leadership matters

Meet the leader behind one Memphis school’s Blue Ribbon success

PHOTO: Shelby County Schools
Principal Yolanda Heidelberg celebrates during a schoolwide event in November at Jackson Elementary, one of two Memphis schools honored as a 2016 National Blue Ribbon School.

In many ways, Jackson Elementary School is an anomaly in Memphis.

In a district in which more than 78 percent of students are black, 71 percent of Jackson Elementary’s students are Hispanic. And more than 99 percent of its students come from poor families, much higher than the district average. Yet its most recent state test scores outpaced Shelby County Schools in most every subject, earning Jackson Elementary a 2016 Blue Ribbon designation by the U.S. Department of Education for closing the performance gap between poor and minority students and their more affluent and white peers.

To insiders, Jackson is known affectionately as Heidelberg University, named in honor of the school’s inspirational leader.

As principal of the 350-student school, Yolanda Heidelberg fosters an all-hands-on-deck attitude that creates a vibrant learning environment for both students and teachers.

Parents volunteer in preparation for Jackson Elementary School's annual Hispanic heritage festival.
PHOTO: Laura Faith Kebede
Parents volunteers decorate for the school’s annual Hispanic heritage festival.

“We’re a family school,” Heidelberg said. That, in turn, trickles down to interactions with parents, who frequently pack the auditorium for parent meetings.

The confidence that Heidelberg exudes is a far cry from how she felt when interviewing for the job in 2001. At the time, Hispanics made up less than a quarter of the school’s enrollment. But district leaders expected the composition to change dramatically as more Hispanic families moved into the neighborhood. Heidelberg was asked if she spoke Spanish and had to answer no.

“I was frightened by that because I wasn’t sure I could help,” Heidelberg recalls of eventually landing the job. “But that became my greatest strength.”

Her lack of knowledge about serving English language learners drove Heidelberg to dive into research on how to help her incoming students feel welcome and flourish academically.

And it worked.

Jackson ES in Memphis
PHOTO: Laura Faith Kebede
Hispanic students comprise 71 percent of the school’s student population, much higher than the district average.

In 2012, Jackson Elementary was named a state Reward School for achieving top growth rates in scores across multiple years. In 2015, the most recent year for which standardized test scores are available, nearly 60 percent of students scored proficient or advanced in state math tests and nearly 70 percent in science. About 40 percent of students did the same in reading.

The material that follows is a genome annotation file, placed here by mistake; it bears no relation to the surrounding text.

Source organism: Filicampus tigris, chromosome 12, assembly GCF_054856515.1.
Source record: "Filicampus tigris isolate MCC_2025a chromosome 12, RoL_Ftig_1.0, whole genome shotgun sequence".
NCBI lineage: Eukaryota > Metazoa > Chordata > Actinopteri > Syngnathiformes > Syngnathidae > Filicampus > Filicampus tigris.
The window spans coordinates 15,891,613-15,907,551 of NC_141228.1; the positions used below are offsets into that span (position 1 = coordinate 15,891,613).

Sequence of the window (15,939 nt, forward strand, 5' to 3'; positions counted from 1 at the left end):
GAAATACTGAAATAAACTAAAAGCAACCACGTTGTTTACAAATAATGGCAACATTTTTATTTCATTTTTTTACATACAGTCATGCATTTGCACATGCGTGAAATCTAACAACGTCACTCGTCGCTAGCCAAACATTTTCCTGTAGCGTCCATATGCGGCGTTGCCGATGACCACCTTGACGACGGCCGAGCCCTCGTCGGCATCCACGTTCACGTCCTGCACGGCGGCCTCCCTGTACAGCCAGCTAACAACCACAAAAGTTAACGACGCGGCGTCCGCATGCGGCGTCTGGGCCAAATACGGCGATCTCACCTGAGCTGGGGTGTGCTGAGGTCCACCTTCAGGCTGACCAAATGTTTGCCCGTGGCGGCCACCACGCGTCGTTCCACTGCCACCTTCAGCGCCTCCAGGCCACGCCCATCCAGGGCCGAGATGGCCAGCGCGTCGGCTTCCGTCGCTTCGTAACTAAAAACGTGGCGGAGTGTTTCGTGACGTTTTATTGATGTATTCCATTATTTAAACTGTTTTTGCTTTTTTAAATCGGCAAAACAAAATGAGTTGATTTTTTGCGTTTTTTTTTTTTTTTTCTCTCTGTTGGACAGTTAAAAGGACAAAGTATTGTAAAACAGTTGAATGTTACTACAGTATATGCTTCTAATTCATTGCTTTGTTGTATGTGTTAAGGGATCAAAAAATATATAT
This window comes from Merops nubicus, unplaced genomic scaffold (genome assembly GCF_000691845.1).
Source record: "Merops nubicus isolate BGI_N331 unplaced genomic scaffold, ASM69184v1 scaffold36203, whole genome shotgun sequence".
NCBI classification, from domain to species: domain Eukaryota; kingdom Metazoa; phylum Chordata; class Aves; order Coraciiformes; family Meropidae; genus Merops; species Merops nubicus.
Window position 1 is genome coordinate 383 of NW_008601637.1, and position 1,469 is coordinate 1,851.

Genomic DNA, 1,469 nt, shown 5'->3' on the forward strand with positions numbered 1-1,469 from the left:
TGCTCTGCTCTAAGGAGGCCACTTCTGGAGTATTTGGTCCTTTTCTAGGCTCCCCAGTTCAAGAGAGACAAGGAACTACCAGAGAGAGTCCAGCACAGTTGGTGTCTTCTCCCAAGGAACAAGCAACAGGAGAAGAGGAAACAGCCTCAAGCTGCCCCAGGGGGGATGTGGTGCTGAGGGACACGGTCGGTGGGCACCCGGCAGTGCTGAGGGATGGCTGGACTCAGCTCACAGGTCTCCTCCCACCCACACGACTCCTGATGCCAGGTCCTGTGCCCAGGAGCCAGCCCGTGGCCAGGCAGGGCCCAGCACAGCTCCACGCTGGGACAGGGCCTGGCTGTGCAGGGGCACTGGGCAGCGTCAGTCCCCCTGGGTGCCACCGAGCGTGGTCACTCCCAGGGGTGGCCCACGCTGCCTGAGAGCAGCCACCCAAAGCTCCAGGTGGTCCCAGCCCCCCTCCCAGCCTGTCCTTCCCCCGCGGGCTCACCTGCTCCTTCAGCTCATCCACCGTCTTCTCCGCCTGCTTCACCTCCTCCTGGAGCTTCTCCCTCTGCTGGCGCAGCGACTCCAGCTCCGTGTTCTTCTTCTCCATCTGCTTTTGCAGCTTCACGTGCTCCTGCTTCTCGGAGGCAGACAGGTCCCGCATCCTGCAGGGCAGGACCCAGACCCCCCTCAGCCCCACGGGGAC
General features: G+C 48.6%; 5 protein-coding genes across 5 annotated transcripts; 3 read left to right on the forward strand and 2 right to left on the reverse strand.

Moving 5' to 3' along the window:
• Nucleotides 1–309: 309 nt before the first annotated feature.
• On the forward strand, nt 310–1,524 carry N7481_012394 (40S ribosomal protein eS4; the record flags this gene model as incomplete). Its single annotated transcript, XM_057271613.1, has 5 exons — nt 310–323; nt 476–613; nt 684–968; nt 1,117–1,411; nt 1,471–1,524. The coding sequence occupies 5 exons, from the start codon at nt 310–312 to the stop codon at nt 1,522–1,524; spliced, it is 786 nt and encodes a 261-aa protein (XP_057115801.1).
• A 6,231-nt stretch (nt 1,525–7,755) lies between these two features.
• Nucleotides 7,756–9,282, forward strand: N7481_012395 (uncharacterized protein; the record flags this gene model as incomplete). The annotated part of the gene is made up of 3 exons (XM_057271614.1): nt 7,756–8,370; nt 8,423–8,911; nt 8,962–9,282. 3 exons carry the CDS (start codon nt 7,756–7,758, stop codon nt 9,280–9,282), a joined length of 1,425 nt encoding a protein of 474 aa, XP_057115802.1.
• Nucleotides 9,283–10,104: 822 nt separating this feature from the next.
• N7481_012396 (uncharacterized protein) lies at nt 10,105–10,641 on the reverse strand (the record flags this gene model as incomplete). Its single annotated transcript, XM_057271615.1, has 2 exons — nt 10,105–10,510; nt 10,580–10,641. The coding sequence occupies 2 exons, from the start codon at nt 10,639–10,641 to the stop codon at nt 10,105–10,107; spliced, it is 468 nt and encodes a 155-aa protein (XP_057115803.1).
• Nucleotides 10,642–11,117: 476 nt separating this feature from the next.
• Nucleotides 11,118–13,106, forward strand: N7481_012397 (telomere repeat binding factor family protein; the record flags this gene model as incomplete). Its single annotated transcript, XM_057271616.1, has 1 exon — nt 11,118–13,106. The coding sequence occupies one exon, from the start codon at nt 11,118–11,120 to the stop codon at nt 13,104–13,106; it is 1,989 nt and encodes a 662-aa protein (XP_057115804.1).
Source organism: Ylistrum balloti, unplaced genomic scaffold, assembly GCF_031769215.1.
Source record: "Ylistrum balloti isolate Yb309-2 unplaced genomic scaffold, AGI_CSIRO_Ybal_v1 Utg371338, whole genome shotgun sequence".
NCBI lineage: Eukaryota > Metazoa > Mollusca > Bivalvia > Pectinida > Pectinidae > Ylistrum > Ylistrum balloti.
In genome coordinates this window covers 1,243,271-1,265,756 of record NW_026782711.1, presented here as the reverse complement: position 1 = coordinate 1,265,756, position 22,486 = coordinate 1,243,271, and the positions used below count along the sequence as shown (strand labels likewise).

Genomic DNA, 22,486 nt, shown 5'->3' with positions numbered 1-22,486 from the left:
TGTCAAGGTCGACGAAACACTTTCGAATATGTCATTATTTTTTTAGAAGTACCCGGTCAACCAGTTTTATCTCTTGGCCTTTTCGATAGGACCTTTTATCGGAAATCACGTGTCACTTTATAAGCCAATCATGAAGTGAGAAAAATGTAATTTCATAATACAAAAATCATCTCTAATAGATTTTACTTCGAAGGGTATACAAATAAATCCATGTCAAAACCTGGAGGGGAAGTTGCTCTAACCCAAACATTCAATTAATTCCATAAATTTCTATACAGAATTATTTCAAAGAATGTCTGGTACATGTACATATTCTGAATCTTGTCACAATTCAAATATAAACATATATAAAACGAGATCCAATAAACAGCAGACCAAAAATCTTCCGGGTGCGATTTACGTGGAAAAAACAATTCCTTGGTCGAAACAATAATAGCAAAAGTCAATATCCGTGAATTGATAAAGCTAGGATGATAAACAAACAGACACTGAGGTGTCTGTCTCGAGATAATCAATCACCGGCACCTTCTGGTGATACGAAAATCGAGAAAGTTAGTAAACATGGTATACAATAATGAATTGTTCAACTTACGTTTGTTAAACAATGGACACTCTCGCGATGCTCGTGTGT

The school’s success can be traced to Heidelberg’s persona, leadership, coaching and resourcefulness, according to faculty members.

When she was unable to get the former Memphis City Schools to provide translation services to produce literature for parents, Heidelberg found help from the Memphis Police Department. Those services came in handy when she needed content translated for event programs, marquees and even the school’s website.

“I never wanted language to be a barrier for us. … I never want language to hinder our progress,” she said.

Heidelberg also works with area churches and businesses that provide volunteer tutors for Jackson’s after-school programs.

Yolanda Heidelberg's favorite place at Jackson Elementary School: the Wall of Fame that displays former students who have gone on to college.
PHOTO: Laura Faith Kebede
Heidelberg’s Wall of Fame celebrates former students who have gone on to college.

The focus on academics is clear when entering the school, where a prominent display celebrates former students who have gone on to college.

Among staff, teamwork and collaboration are viewed as school values.

Strategies used by teachers of English language learners are often found in mainstream classrooms. Classroom teachers work closely with ELL teachers to plan lessons and skew work toward visuals. To show their mastery of a topic, students can do presentations and projects that aren’t text-heavy but still build language skills.